Video: A Time-Lapse Tour Of Shanghai


Rob Whitworth’s time-lapses are always a cut above. His unique tracking and morphing shots draw you into a city’s routine and accurately sketch its character. His panning and zooming give the sensation of flying around a city and dropping in on its denizens for a look around at ground level before taking to the air again.

He’s applied his time-lapse talent to other Asian cities before, notably Kuala Lumpur, Malaysia and Hoi An, Vietnam, but this is his first video from China. Shanghai makes for a particularly apropos canvas. Its rapid development in the past few decades has draped a curtain of skyscrapers and high-rise apartment towers on a frame of traditional longtang alleys and lanes.

A cursory look at Shanghai would show the snarled motorways and brightly lit commercial towers of Pudong. However, Whitworth takes care to contrast the city’s frenetic development with its more human character: a flower vendor navigating traffic, her cart piled high with bouquets and potted plants; Shanghainese preparing and munching on the city’s famous dumplings; and even a brief flyby of the city’s fledgling Moganshan art district.

Foods of Chinese New Year, Hong Kong-style

Chinese New YearThe Chinese are the butt of a lot of jokes for their propensity to eat “anything.” While a wee bit of an exaggeration, it’s true that the national diet is more diverse than that of the Western world. The combination of thousands of years of poverty, numerous wars, the rather imperial tastes of various ruling dynasties, thousands of miles of coastline, and a diverse geographical and climatic landscape make for a highly regionalized and complex cuisine.

Food, then, is an intrinsic and incontrovertible part of Chinese culture, perhaps no more so than during the weeklong celebrations of the Lunar New Year, which begins February third. And if there’s one place that knows how to throw down, it’s Hong Kong. The city is hosting it’s annual Chinese Lunar New Year (CNY) festival February 3-17th, and in honor of the Year of the Rabbit, I thought I’d give a little breakdown on the culinary side of things.

Quick history lesson: As this isn’t a political dissertation, let us just say that many residents of Hong Kong don’t wish to be called Chinese, which doesn’t change the fact that this article is on CNY. As you likely know, HK is considered a Special Administrative Region (SAR) of the mainland, after this former British colony was returned to China in 1997. The term “Hong Konger” generally (but not legally) refers to someone originally from HK, but Wikipedia informs me that the more generalized “Hongkongese” is catching on amongst the Western press. I didn’t see any mention of this being considered offensive, so I’m sticking with it. Please feel free to comment and provide a correction if I’m mistaken).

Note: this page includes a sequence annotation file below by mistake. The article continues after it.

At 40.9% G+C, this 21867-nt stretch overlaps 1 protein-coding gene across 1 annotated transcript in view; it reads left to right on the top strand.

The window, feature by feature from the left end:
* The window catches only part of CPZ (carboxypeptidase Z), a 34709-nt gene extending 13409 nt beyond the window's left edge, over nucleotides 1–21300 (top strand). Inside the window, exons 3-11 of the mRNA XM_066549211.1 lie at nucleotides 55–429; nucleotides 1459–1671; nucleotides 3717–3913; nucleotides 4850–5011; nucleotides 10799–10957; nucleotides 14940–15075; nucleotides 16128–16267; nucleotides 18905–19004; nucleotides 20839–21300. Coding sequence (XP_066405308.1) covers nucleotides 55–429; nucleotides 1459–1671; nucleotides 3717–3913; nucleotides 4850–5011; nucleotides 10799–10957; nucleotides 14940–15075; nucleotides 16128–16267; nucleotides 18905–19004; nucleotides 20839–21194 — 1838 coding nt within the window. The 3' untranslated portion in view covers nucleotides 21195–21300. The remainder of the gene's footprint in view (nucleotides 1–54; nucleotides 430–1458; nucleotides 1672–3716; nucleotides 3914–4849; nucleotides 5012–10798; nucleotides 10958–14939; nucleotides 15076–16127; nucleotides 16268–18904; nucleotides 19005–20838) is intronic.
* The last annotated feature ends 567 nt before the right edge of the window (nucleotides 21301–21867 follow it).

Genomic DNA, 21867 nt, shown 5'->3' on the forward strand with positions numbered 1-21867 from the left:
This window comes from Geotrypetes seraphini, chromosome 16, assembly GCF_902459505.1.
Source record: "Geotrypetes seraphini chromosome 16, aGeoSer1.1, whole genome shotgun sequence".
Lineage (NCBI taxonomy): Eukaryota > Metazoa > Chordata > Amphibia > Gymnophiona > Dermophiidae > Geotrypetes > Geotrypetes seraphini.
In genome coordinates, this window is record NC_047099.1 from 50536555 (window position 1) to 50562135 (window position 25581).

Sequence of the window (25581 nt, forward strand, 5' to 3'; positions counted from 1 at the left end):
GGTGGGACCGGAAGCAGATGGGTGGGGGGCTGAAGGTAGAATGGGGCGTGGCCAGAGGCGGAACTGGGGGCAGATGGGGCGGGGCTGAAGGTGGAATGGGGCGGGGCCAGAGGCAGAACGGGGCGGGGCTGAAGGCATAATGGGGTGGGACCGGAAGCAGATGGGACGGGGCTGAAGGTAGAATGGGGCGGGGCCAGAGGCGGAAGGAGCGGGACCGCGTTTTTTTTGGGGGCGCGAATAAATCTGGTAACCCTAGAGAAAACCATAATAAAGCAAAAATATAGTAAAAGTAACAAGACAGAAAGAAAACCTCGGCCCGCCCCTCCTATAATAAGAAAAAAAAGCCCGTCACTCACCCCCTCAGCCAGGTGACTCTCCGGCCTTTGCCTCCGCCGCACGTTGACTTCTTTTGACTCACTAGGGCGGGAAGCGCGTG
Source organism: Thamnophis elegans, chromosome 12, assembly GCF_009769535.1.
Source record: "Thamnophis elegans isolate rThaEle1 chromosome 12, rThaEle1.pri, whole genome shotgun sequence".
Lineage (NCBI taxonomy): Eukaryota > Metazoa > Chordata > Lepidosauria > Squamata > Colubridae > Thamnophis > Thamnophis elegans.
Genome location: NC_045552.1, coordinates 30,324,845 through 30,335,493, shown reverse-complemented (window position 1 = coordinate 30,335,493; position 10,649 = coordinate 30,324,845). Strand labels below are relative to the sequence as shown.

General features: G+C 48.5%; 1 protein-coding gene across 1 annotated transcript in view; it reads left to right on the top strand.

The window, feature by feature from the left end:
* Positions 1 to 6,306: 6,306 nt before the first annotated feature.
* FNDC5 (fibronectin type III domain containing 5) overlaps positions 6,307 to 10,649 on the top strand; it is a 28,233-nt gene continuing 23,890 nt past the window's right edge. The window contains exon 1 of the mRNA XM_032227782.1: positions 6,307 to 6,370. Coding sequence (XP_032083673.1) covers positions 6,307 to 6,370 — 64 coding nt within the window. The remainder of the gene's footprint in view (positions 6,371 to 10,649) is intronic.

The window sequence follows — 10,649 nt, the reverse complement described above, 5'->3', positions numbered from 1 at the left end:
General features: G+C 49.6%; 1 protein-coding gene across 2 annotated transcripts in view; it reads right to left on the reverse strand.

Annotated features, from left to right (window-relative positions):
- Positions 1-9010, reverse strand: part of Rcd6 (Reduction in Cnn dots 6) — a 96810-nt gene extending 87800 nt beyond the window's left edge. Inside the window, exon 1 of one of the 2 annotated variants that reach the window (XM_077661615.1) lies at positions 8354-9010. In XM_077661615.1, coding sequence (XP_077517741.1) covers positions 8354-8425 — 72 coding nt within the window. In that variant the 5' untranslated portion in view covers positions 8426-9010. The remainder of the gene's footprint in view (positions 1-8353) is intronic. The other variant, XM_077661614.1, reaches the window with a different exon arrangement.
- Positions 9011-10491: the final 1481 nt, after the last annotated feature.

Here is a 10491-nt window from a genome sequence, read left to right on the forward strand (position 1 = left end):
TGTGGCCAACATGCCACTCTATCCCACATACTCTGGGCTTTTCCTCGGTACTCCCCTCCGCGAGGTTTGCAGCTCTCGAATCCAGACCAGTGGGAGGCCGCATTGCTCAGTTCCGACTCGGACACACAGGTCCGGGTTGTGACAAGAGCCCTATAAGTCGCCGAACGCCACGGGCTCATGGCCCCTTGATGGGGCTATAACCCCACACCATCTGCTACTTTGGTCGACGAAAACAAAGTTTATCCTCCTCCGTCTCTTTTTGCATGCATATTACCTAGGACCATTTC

[Photo credit: Flickr user jinny.wong]Chinese New YearI had the good fortune (fortune being a theme that repeats itself endlessly during Chinese New Year) to be in Hong Kong for the festivities a few years ago, and it proved a fascinating crash course in Chinese culinary culture. I actually went to eat my body weight in dim sum, but found myself pleasantly sidetracked by an orgy of New Year’s foods. I also learned it’s hard to dislike a place where the standard (translated) greeting is “Have you eaten yet?” My inner eight-year-old was also delighted to discover that, while “Gung Hay Fat Choy” may mean “happy new year,” “fuk” means “prosperity,” and “yu” means “abundance,” or “surplus.” Fuk yu! Hee.

New Year’s is a time of elaborate banquets, rituals, and symbolic foods and dishes, some of which may only be offered during this time. Oranges have long been associated with good fortune in China, because the word orange sounds similar to “ji,” which means good luck. Colors are also emblematic. Red apples or oranges adorned with red ribbons are ubiquitous, because the color is equated with happiness, while vegetables such as celery, spinach, and lettuce with the roots attached symbolize vitality. Homes and businesses offer a “tray of togetherness,” filled with candied lotus seeds and roots, water chestnuts, winter melon, and coconut, as well as paper lucky money pouches containing chocolate coins.

In addition to various activities that correspond with the spiritual aspects of CNY, the Hong Kongese go all out when it comes to holiday meals. At the beginning of the week, the Yau Ma Tei fruit market in Kowloon (one of HK’s best dining districts) is packed with shoppers, primarily wives and grandmothers, who come to purchase ingredients for “family reunion dinner.” Celebratory foods include sweet dumplings filled with lotus paste or crushed nuts and coconut; lin gou, a sticky rice cake; barbecued (cha siu) pork meant for offerings at Buddhist temples; pig’s trotters or tongue; black land moss (a fungus representing wealth), and carp (profitable year ahead).
Chinese New Year
The first day of the new year is vegetarian, as the plants are believed to store good fortune in their roots. Each subsequent day has a different theme, and corresponding foods that must be offered. The second day, for example, is the Day of Commencement, in which lavish meals featuring seafood and poultry are served, in order to encourage a productive start to the new year of employment. Speaking of seafood, try taking a ferry to nearby Lamma Island for a beachfront feast, where you choose your own seafood from dazzling displays.

Yau Ma Tei during this time is a special treat. Tofu vendors hawk great blocks of bean curd, live poultry and seafood are chosen and dispatched to order, butchers pushing wheelbarrows loaded with whole pig carcasses weave through the crowd, and dumpling vendors pinch off pieces of dough and deftly fold them into savory bundles.

There is also a collection of food stalls adjacent to the market, where you can feast on roasted meats, cheung fun (rice noodle sheets) stuffed with prawns, or congee for less than the price of a Happy Meal. For more cheap eats, don’t miss out on a bowl of HK’s famous wonton noodles; Mak’s Noodle Ltd. in the Central district (77 Wellington St., 2854 3810; there are also outlets in other districts) is the bomb and will set you back just a few bucks.